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7 ways banks err with AML/BSA models

Don’t lose the value you’re paying for

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  • Written by  Plante Moran Financial Institutions Practice
7 ways banks err with AML/BSA models

When it comes to financial decision making, banks rely heavily on quantitative analysis models, from underwriting credits to determining capital and reserve adequacy to measuring many forms of risk. However, these models come with their own difficulties—which is why, in 2011, the Office of the Comptroller of the Currency issued “Supervisory Guidance on Model Risk Management.” This national bank guidance is frequently referenced by the other federal regulators as well.

The Comptroller’s Office defined “model” as “a quantitative method, system, or approach that applies statistical, economic, financial, or mathematical theories, techniques, and assumptions to process input data into quantitative estimates.” This would include the Anti-Money Laundering and Bank Secrecy Act (AML/BSA) models frequently used by banks to spot suspicious activity and effectively report it.

Banks faces numerous challenges today in administering an effective AML/BSA model program. We’ll discuss some basics and then review the top challenges.

Some background about models

Three components go into an AML/BSA model:

1. Information input, which delivers assumptions and data to the model.

2. Processing, which executes predefined calculations on the input and provides results.

3. Reporting, which translates results into useful business information.

According to the Comptroller’s Office, elements of a sound model management include model validation; system administration; understanding system limitations; change management controls; data integrity and testing of source transactions; and validity of reporting parameters.

However, models have potential for adverse consequences, so it’s important that banks watch out for these pitfalls.

Potential challenges

Here are a few areas that banks struggle with in managing their AML/BSA models:

1. The model’s framework fails to align with regulatory expectations.

This is basic, but critical. If the basic framework isn’t correct, nothing that follows will be either.

2. “Off-the shelf” solutions fail to match the bank’s AML risk profile.

Often, banks over-rely on “off the shelf” processing of model parameters from vendors, but those frameworks aren’t appropriate for their institutions. It’s like buying a suit without having alterations made. How many off-the-rack suits fit anyone perfectly? Banks aren’t one-size-fits-all, and neither are AML/BSA models. It’s important to be able to conduct profiling based on actual activity.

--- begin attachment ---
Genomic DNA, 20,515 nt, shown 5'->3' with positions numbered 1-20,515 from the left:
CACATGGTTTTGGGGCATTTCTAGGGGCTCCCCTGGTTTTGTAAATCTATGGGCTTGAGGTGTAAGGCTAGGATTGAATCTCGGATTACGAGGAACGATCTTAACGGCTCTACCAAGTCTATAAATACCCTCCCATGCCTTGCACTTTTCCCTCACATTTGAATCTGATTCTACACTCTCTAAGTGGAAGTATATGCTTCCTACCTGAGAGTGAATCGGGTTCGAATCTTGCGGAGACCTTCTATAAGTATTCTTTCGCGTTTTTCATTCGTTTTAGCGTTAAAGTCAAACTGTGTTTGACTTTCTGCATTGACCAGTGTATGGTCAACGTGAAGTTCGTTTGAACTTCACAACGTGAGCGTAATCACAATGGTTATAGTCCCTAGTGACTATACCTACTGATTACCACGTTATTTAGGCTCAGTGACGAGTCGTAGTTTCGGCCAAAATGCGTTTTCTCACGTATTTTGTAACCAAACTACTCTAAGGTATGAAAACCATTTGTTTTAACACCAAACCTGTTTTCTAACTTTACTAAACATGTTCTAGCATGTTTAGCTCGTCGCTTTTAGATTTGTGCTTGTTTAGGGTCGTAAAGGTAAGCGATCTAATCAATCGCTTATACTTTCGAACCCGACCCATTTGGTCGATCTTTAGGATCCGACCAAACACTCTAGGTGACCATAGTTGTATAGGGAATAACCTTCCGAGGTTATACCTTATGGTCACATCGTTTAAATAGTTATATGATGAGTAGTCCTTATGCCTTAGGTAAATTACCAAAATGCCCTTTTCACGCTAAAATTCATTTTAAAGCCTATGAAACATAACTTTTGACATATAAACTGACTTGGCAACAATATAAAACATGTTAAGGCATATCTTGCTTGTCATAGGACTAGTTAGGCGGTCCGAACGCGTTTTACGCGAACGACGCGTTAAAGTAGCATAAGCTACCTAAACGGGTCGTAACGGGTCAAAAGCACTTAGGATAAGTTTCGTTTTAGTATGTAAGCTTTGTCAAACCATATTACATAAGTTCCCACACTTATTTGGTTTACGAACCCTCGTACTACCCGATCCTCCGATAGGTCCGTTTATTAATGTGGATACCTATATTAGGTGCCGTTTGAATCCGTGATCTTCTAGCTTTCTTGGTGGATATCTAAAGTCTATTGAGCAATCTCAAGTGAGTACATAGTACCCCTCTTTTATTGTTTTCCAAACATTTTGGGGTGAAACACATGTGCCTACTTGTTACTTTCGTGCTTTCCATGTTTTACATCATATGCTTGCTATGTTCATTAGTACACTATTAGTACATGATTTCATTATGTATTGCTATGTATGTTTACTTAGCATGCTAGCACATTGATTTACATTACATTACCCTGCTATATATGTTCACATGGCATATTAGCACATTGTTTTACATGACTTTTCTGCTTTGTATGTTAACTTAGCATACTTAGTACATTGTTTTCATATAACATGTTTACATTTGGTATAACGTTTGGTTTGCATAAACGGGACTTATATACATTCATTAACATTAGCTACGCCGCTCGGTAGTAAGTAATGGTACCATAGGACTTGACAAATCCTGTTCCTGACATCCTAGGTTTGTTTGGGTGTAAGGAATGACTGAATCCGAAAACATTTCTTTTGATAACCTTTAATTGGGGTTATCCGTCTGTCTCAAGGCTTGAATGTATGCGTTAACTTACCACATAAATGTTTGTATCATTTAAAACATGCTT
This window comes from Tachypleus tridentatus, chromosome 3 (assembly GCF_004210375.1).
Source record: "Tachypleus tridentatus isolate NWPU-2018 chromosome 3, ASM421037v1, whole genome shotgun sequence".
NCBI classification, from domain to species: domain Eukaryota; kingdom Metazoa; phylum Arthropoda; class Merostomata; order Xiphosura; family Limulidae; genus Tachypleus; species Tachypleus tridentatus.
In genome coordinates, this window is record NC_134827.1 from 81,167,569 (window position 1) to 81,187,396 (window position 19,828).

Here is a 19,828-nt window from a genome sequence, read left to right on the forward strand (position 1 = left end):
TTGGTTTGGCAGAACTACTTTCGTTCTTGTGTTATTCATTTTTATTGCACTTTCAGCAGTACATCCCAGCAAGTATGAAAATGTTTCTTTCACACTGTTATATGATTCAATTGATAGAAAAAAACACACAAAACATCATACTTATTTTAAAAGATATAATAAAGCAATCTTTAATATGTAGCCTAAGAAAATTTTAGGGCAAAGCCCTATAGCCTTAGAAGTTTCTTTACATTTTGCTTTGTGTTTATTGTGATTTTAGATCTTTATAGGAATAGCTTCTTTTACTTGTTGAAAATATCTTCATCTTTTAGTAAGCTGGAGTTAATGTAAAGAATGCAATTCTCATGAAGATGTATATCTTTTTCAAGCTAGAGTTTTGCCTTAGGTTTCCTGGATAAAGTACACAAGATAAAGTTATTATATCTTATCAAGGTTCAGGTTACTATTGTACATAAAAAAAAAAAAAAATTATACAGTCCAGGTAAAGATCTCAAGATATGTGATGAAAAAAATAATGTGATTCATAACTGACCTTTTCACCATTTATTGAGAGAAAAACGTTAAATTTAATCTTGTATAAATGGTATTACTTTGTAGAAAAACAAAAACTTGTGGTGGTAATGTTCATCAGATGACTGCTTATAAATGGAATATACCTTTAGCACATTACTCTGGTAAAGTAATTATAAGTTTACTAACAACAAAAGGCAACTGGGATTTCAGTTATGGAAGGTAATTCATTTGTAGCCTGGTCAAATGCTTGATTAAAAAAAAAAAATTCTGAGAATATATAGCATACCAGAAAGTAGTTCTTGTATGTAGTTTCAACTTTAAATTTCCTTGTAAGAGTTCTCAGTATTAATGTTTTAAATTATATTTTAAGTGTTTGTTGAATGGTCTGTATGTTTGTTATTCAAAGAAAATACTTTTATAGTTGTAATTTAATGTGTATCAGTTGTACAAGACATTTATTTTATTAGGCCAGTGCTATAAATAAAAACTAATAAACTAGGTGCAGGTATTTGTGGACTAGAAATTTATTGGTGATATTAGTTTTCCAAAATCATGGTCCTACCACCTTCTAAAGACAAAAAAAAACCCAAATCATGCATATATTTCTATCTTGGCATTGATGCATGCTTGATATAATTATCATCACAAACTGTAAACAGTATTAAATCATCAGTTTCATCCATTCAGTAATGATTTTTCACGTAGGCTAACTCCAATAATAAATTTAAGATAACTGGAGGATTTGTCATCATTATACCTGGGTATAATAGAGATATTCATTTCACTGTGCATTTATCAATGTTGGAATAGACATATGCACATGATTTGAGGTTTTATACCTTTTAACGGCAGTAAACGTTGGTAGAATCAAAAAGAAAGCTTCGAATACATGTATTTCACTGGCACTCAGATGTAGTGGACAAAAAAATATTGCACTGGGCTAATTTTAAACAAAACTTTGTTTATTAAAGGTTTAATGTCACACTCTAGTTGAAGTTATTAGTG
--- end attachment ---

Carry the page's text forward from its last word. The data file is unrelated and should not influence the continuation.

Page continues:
3. Banks fall victim to logic errors that deliver incorrect results that can’t be acted on.

This is all about how you group different customer accounts—by relationship, taxpayer I.D., authorized signatures, etc. Banks may think they’re getting all of an individual or family’s data, only to find they’re only getting data on one person at a time. It’s important to have the necessary expertise for effective results and reporting of suspicious activity.

4. Banks are using models incorrectly, which means important customer or transaction risks may go undetected.

Often, banks are only using a small fraction of the rules available to them. Yes, the models can be complex and overwhelming. But using only a minimal amount of a model’s capabilities resembles purchasing Excel and using it as a calculator.

5. Banks use an inconsistent approach or fail to produce detailed documentation and quantitative analysis to support model risk management activities.

The model is only as good as its information (think “garbage in, garbage out”). That’s why it’s important not to abide by default values or allow staff to tweak the number of transactions based on individual preferences. Rather, such decisions should be based on risks associated with the bank and documented for reasonableness and replication for effective continuity and succession management. 

6. Banks lack the right resources and expertise to manage model risk.

Either existing bank staff don’t have the expertise, or the software was purchased and implemented years ago with no succession plan in place for when the person who oversaw the process left. Remaining staff are hard-pressed to determine why certain decisions were made, and banks are left vulnerable.

7. Banks fail to update their models, which calls into question model accuracy.

Just as a bank evolves over time, so must the AML/BSA model. It’s important to keep it up-to-date as conditions change and as software upgrades occur.  Moreover, model parameters should reflect customer transactions and current banking products—banks must revisit models as circumstances warrant. 

Looking forward

Many banks implemented AML/BSA models in hopes they’d make compliance easier with the data analytics. However, in some cases, managing the model has presented additional challenges and has consumed more time than originally planned.

These models are beneficial to the AML/BSA program and they do work. However, they’re not self-sufficient.

The key is to invest the time and resources to understand the parameters and develop the model to best meet the bank’s needs.  In addition, partnering with an independent expert for a AML/BSA model validation will not only help you meet regulatory expectations but it may also result in insights that could help your bank enhance the effectiveness of the model. 

Elizabeth Snyder, senior manager, Plante Moran, [email protected]

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